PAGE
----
For months, academic publishers, scientists, libraries, and legislators in Germany have been entangled in a row over a new digital copyright bill. Yesterday (April 9), a compromise was finally reached.

The EU directive on digital copyright should have been implemented into national law by the end of last year, but only a few of the 15 member states have done so to date. The intention is to enable scientists to share information for research and teaching purposes while at the same time protecting the interests of copyright owners.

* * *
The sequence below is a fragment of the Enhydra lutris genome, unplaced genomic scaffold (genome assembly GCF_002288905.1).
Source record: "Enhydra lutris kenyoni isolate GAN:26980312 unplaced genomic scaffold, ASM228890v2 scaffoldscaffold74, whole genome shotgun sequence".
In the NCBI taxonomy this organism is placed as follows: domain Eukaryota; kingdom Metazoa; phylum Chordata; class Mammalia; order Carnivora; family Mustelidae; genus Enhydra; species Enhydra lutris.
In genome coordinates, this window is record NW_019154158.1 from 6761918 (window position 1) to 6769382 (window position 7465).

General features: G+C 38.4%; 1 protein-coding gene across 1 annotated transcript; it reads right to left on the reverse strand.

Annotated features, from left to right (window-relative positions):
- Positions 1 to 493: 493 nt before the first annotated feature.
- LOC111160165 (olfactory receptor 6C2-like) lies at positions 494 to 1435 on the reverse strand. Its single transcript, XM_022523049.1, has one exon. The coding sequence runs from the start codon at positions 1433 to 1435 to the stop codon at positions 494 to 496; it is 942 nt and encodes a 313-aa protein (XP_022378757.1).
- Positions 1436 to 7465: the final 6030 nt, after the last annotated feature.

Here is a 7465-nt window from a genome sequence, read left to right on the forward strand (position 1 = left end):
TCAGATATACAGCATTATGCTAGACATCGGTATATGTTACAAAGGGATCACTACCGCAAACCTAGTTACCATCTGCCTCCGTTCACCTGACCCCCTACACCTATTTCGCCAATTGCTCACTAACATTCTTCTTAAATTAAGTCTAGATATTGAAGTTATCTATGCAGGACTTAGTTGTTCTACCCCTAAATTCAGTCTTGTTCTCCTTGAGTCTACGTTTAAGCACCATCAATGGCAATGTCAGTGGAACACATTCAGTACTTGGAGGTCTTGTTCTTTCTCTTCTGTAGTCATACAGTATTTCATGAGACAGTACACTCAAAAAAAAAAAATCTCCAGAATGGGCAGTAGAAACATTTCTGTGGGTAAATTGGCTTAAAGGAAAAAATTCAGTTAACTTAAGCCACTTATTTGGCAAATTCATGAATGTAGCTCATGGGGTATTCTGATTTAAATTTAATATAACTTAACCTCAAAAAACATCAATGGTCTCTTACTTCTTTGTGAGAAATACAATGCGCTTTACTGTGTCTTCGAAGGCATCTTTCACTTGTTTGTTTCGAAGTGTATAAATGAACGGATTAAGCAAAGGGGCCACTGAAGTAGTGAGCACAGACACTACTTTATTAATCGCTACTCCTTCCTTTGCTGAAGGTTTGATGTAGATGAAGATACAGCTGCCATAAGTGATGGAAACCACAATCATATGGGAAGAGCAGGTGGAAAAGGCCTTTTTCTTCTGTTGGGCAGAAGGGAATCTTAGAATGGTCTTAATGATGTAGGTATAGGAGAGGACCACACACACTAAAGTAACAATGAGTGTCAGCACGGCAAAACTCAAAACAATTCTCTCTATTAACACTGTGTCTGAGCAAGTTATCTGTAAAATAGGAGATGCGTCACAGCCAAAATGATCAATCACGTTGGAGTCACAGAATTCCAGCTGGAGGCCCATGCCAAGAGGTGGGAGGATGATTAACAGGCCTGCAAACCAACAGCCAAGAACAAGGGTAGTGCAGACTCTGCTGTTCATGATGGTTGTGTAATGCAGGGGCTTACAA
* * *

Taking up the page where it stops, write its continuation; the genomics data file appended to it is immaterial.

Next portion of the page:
But in Germany, the digital copyright bill has angered academic publishers. They fear the new law could make the distribution of unauthorized copies easier than ever before, and may thus have "disastrous consequences" for the publishing trade. In particular, they argue that university libraries could use the new law to save money by digitizing copyrighted work and making it freely available...

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